In a paper by Zimmerman [JOURNAL OF APPLIED PHYSICS 114, 044907 (2013)], it is stated that the Lorenz gauge in electromagnetism is the only gauge with real physical meaning. How do I reconcile this ...
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What is light localisation?

Reading about plasmonic nanoparticles I faced the term "localised light". How can one localise light? What are applications of it?
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Do plasmons depend on the ambient EM field?

Imagine a situation: There's an illuminated metal slab in vacuum. Normally, there are some plasmons created running all over the slab. What would happen if we had turned a giant magnet near the slab? ...
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What are hot electrons?

What are they? How are they created? And what do they have to do with plasmons? I searched the web, but I would like more reliable and straightforward sources.
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How do photons decay in superconductors?

If $A$ is the vector potential, the London equations imply that: $$(\nabla^{2}-\mu^{2})A=0$$ if there is no external current. This can be interpreted as an effective photon mass and so, light ...
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Studying Quantum Electrodynamics?

As an electrical/computer engineer, I already have a relatively thorough understanding of classical electromagnetism. From what I understand though, classical EM is only an approximation to quantum ...
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$U(1){\times}U(1)$ local gauge invariance derivative

In QED and the basic Higgs mechanism, there is a local gauge transformation where a scalar field $\phi$ is transformed as: $e^{i\theta\eta(x)} \phi$ The partial derivative of this however makes the ...
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Concerning Electrogravitics in an inertial frame

Listening to Feynman, He pointed out the fact that if a magnet is in an inertial frame with respect to a coil, there can be no electromotive force and hence no electricity produced. It is only when ...
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Can an Electromagnetic Gauge Transformation be Imaginary?

The Hamiltonian of a non-relativistic charged particle in a magnetic field is $$\hat{H}~=~\frac{1}{2m} \left[\frac{\hbar}{i}\vec\nabla - \frac{q}{c}\vec A\right]^2$$. Under a gauge transformation ...
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Is there a simple explanation for Schwinger's relation $g=2+\frac{\alpha}{\pi}+{\cal O}(\alpha^2)$ for the $g$-factor of the electron?

Schwinger has on his grave (it seems) the relation between the g-factor of the electron and the fine structure constant: $$g~=~2+\frac{\alpha}{\pi}+{\cal O}(\alpha^2)$$ Did Schwinger or somebody ...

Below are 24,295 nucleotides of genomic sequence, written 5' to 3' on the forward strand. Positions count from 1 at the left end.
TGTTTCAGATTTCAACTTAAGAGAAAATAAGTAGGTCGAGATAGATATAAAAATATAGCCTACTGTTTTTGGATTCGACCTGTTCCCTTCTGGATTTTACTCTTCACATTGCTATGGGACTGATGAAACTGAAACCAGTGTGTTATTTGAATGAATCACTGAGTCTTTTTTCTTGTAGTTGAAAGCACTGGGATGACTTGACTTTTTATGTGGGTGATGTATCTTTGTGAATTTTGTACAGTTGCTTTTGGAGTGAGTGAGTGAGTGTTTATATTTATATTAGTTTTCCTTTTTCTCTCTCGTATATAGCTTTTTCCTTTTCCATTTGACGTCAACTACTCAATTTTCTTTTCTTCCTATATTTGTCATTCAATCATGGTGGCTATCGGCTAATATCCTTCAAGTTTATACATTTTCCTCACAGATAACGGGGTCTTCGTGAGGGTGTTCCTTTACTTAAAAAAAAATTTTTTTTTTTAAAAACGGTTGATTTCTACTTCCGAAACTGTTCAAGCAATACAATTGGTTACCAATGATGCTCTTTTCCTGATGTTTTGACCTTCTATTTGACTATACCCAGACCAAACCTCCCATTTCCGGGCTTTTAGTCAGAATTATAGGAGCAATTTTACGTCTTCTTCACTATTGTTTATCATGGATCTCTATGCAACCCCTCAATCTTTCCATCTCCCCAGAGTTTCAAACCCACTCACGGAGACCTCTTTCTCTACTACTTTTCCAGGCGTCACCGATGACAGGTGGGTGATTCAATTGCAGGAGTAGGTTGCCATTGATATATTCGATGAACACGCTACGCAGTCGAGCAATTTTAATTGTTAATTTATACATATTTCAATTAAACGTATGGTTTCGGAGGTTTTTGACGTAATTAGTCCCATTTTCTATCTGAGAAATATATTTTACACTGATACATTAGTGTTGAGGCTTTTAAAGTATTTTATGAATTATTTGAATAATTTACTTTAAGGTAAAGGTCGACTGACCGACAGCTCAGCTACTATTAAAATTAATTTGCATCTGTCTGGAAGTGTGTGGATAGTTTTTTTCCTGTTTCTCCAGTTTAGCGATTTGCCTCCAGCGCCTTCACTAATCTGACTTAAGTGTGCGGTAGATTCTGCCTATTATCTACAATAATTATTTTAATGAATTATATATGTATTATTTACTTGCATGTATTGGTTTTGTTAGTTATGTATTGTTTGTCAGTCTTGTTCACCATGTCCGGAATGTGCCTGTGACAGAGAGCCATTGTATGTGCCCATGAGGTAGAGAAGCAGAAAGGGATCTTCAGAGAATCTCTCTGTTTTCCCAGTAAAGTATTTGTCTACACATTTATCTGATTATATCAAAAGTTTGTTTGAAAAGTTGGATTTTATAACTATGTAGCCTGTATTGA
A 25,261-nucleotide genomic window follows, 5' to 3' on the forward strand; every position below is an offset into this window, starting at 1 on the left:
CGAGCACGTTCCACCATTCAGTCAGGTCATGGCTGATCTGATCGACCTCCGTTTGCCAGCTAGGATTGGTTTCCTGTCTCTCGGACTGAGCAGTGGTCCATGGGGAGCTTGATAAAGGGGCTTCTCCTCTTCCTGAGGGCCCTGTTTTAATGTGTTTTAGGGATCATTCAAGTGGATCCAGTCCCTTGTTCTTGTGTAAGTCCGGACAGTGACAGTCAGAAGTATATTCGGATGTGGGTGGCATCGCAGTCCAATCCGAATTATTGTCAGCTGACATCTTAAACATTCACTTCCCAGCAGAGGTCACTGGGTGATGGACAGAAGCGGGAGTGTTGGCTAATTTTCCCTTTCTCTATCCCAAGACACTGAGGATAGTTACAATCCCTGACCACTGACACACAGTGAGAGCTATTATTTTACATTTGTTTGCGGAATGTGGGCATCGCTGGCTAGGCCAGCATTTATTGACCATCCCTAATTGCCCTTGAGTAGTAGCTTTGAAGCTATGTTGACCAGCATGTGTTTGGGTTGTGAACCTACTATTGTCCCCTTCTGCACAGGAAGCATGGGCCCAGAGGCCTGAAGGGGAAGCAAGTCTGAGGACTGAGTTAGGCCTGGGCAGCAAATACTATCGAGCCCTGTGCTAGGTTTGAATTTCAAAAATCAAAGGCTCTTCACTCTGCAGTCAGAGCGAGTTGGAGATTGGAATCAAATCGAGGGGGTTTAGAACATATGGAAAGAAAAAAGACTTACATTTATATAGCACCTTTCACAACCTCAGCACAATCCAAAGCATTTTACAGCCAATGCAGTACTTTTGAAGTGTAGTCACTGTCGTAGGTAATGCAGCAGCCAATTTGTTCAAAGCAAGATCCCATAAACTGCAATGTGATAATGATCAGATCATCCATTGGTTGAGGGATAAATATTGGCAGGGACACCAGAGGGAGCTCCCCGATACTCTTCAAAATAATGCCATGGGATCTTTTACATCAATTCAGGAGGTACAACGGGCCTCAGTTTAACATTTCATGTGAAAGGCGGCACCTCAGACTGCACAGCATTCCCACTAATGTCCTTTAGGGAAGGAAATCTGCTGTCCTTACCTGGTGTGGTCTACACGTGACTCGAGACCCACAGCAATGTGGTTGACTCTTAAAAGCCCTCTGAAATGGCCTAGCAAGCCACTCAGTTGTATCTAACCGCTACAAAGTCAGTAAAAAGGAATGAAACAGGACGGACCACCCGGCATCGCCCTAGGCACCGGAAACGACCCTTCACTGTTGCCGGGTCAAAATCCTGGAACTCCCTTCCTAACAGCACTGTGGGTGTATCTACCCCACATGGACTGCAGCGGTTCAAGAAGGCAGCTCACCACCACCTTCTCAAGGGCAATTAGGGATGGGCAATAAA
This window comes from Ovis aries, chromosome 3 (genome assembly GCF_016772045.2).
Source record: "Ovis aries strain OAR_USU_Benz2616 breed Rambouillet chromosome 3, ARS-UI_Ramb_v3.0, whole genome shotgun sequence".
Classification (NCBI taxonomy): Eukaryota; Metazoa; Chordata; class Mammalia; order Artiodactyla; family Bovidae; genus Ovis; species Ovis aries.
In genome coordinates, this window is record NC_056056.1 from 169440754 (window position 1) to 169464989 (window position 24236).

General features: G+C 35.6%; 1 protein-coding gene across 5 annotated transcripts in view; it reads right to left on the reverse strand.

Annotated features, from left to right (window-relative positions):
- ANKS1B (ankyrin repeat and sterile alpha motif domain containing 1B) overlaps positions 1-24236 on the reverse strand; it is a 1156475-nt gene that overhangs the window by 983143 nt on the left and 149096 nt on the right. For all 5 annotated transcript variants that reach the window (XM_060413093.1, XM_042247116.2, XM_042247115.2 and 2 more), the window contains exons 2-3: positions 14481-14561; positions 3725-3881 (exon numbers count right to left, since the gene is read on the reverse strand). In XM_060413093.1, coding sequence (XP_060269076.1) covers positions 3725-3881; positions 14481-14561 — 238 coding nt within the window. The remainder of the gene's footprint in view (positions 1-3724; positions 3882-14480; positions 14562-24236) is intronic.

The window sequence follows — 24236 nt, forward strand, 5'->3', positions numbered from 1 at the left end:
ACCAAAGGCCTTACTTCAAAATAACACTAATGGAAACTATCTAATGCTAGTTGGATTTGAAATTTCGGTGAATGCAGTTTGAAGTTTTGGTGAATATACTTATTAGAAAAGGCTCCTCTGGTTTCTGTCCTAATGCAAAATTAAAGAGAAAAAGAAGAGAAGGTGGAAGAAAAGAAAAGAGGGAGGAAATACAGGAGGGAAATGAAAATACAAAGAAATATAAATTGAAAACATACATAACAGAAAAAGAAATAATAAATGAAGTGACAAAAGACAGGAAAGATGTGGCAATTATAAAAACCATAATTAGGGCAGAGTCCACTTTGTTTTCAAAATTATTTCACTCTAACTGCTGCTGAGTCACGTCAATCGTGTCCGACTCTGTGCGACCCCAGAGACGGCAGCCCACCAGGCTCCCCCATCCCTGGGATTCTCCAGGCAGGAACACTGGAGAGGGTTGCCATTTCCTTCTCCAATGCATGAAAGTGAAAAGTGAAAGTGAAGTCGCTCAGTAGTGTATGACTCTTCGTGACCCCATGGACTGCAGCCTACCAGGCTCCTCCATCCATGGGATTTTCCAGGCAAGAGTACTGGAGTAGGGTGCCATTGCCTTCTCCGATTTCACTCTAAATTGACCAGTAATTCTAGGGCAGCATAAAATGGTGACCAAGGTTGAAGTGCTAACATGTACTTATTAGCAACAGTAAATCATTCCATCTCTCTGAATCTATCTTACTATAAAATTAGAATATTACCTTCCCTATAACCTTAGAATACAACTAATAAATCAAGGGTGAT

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Electromagnetic force interaction

As far as I know, the electromagnetic force only interacts on particles with electrical charge, but I was told that the electromagnetic force was involved in the following reaction: ...
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Where and how exactly does string theory and Q.E.D. use zeta function regularization?

In the video they mention it being used in many fields of physics inclusing String and QED theory. https://www.youtube.com/watch?v=w-I6XTVZXww But I remember reading somewhere that 1+2+3..=-1/12 is ...
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Quantum fluctuations in the non-relativistic limit

Is there any way to describe quantum fluctuations in ordinary quantum mechanics? For instance, a proton fluctuating into a proton-$\pi^0$ state and then back to a proton? What are the relevant ...
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Can or does the Casimir effect play a role in solving the electron self-energy problem?

The Casimir effect is usually derived for parallel plates, with the pressure going as the inverse fourth power of the separation. It strikes me that this implies that a tiny spherical shell of charge ...
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Electron propagator in a strong background B field

Near a magnetar with $B>B_\rm{QED}$, the strong B field will suppress the Compton scattering cross section of photons with a specific polarization (E-mode). Some references I know deal this problem ...
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Can a photon survive a collision? If so, is it at rest during the process?

Background Irving Kaplan, in Article 6.7: The Compton Effect of Nuclear Physics (2nd Ed.) explains the Compton effect as follows: Compton (1923) was able to show that when a beam of ...
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Difference between positron and electron scattering in Coulomb field

In first order of perturbation theory the S-matrix amplitude for electron scattering in the Coulomb field will be (up to normalization factors) $$ S_{fi} = \frac{iZ q^2}{\sqrt{2E_{f}2E_{i}}}\bar ...